First Look at New Cards

Louisville fans got their first look at Charlie Strong's first recruiting class during Thursday's opening practice. Despite the absence of three top freshmen, the new Cardinals showed lots of promise on the first day of fall camp. InsideTheVille.com has observations of Strong's freshmen recruits.

Charlie Strong's first recruiting class showed lots of promise during Thursday evenings first practice, even with three key recruits absent from practice.

Three of Strong's highest-rated signees - linebacker Deon Rogers and running backs Kamal Hogan and Corvin Lamb - didn't practice on the opening day of fall camp. Hogan was attending his grandpa's funeral out of town (former Oakland Raider Jack Tatum), while Lamb and Rogers, who are both on campus, are awaiting academic clearance. Sources said the duo could receive clearance in a day or two.

Though those three didn't practice, there was a lot to be excited about from Louisville's new stars. Here are a few first impressions of the Cardinals freshmen:

Of all the position groups, the defensive linemen and wide receivers were the most impressive newcomer units. Defensive linemen B.J. Butler, Jamaine Brooks, Brandon Dunn and Lacy Coleman all appear physically ready to play. All four guys were impressive physically and moved around well during drills.

As for the wide receivers, Michaelee Harris was the most impressive freshman, but Stephan Robinson, Jarrett Davis and Kai Dominquez also showed considerable promise.

Speaking of Butler, he's very impressive physically and reminds of former Louisville great Dewayne White in stature. It will be surprising if he doesn't play immediately at defensive end.

It looks like Dunn, a local recruit from Pleasure Ridge, is a major steal for the Cardinals. At 6'3, 285-pounds, Dunn looks the part. It will be interesting to follow his progression through training camp.


Dominique Brown proved an impressive athlete on the first day of fall camp.
Brooks, who comes from Miami, moves incredibly well for 328-pounds. Still, you can be sure the Louisville coaches want him to reshape his body and drop some weight. He's easily the biggest freshman on the team, but shows giant-sized potential.

Harris, a 6'1 wide receiver from Miami, Fla., showed why he was rated a four-star recruit last year. He ran precise routes, showed good hands, catching balls away from his body and hauling in passes thrown behind him, and had enough speed to get behind the secondary on a go route down the sideline.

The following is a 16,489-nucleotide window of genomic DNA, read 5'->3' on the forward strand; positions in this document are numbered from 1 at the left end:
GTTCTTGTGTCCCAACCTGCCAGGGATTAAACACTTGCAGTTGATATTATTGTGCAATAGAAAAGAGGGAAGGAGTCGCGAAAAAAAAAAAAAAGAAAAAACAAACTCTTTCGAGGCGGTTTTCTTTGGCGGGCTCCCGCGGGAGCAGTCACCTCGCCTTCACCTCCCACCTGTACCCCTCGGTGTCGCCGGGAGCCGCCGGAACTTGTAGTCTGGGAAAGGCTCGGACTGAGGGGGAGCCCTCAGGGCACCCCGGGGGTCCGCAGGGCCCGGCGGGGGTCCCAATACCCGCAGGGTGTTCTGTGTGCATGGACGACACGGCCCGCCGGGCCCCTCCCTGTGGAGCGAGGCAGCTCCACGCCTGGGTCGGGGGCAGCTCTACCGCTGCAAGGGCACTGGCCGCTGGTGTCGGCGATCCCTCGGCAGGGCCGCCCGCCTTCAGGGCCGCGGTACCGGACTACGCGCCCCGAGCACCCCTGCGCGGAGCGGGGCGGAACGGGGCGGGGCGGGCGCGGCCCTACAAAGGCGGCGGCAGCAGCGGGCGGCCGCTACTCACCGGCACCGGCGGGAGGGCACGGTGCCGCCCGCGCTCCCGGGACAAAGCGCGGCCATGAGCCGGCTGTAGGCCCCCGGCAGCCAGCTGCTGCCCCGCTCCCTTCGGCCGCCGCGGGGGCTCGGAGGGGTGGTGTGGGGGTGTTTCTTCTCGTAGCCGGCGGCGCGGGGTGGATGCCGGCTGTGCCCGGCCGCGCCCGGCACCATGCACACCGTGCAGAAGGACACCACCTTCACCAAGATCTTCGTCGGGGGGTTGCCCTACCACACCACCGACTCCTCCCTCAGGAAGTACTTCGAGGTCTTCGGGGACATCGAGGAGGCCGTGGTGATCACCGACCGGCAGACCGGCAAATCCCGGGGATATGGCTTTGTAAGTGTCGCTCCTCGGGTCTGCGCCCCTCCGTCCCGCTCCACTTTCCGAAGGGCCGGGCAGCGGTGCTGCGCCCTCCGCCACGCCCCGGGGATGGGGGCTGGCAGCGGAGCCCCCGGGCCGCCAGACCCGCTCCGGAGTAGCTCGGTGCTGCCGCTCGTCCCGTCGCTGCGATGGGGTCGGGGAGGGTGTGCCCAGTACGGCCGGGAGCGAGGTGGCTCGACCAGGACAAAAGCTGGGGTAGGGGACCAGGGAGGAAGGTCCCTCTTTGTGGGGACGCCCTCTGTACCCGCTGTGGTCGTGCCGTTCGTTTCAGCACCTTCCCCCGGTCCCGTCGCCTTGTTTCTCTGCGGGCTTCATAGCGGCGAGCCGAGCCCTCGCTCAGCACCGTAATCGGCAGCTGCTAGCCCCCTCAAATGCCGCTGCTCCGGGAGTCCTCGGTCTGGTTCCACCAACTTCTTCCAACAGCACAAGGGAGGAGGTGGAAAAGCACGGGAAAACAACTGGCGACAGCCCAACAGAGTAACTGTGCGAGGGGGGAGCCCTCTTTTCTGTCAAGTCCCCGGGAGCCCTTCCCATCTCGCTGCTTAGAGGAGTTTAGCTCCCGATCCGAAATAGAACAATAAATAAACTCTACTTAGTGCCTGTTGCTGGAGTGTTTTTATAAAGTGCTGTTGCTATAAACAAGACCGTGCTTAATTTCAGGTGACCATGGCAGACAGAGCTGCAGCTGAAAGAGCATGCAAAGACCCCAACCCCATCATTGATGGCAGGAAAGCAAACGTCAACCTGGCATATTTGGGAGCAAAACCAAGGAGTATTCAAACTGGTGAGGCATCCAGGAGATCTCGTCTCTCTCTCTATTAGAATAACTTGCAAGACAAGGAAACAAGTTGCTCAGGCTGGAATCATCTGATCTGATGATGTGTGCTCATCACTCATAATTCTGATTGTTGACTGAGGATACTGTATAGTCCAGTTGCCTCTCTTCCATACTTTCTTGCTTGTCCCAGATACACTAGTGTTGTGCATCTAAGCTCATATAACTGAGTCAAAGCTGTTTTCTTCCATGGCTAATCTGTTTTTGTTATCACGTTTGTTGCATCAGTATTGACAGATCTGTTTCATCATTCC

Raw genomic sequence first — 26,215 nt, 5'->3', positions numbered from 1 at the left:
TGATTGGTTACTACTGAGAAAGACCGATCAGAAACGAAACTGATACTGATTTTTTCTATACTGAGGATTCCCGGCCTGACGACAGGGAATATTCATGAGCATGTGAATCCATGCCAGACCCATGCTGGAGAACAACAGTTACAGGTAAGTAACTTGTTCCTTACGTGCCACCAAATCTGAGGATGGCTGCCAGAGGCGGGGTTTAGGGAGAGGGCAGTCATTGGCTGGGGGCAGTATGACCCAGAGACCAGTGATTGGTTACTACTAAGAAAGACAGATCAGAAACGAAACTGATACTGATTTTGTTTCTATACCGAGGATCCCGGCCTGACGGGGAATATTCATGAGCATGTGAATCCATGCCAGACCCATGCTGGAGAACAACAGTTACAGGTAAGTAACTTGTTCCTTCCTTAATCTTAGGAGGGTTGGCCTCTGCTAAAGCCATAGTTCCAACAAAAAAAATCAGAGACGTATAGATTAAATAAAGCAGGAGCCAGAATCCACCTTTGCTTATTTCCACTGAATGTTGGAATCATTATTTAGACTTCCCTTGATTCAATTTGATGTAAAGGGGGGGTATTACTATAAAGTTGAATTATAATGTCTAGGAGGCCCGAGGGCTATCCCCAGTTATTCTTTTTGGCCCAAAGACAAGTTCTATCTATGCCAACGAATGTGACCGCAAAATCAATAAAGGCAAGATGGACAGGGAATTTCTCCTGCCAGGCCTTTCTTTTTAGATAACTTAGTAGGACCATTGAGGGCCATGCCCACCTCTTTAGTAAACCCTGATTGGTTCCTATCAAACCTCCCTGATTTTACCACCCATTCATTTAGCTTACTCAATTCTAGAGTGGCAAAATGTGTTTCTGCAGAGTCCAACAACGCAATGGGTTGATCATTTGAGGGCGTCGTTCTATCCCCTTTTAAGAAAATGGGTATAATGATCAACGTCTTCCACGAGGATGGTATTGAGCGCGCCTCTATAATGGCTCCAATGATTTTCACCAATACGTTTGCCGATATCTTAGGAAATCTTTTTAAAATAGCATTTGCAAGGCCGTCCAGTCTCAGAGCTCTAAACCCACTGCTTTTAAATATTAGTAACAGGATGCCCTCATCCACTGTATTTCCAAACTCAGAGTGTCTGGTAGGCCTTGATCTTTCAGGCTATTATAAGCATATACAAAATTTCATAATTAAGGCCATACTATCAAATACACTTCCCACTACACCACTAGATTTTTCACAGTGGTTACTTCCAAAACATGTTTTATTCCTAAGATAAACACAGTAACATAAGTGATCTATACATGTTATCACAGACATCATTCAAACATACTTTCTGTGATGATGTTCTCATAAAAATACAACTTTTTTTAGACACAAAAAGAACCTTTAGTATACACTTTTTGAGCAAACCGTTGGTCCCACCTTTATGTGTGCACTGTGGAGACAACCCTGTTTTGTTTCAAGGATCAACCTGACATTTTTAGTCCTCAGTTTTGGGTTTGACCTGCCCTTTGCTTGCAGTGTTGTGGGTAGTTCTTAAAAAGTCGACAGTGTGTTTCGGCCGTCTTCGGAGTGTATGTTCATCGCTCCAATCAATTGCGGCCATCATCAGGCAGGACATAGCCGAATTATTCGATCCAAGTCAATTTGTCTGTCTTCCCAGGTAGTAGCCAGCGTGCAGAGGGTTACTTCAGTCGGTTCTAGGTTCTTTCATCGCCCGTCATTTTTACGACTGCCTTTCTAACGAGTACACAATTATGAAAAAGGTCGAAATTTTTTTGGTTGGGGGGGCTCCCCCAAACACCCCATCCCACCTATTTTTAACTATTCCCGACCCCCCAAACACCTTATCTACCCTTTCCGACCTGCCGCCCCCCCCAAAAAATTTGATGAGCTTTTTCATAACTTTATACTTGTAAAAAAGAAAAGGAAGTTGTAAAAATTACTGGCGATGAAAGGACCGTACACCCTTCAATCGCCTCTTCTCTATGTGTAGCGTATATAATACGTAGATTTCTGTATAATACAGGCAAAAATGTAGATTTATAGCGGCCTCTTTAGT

Robinson and Davis appeared to be clones in the Trent Guy mold. Both guys have good hands and speed to burn. Eventually those two guys will be contributors for the offense.

Obviously, the biggest focus individually was on quarterback Dominique Brown. The former Ohio star QB is an impressive athlete. He also needs a lot of work in the passing department. Brown, who has solid arm strength, was a bit erratic in passing and skelly drills and struggled with his accuracy. Quarterback coach Mike Groh spent considerable effort working with Brown on his delivery and mechanics during practice. Still, you can see the potential he possesses.

Marcus Smith was also an impressive physical specimen at 6'4, 235-pounds. Smith has a big arm and can really zip it around. On this day, Smith looked the better passer of the two, though he also had his share of struggles.

One former college coach in attendance made an observation that both quarterbacks appeared to be trying to over do it and throw the ball too hard instead of just relaxing and making accurate throws.

Middle linebacker Preston Brown is a big guy. At 6'2, 250-pounds, it's easy to envision Brown outgrowing his linebacker position, though he moves nicely for his size. He's physically prepared to play this season.

Grant Donovan appears a solid walk-on addition and appears to be the team's future long snapper. Donovan, 6'1, 195, played at Male last season.

Charlie Strong and the newcomers were unavailable for comment following practice. Media also were not allowed to take photographs of the newcomers during practice.


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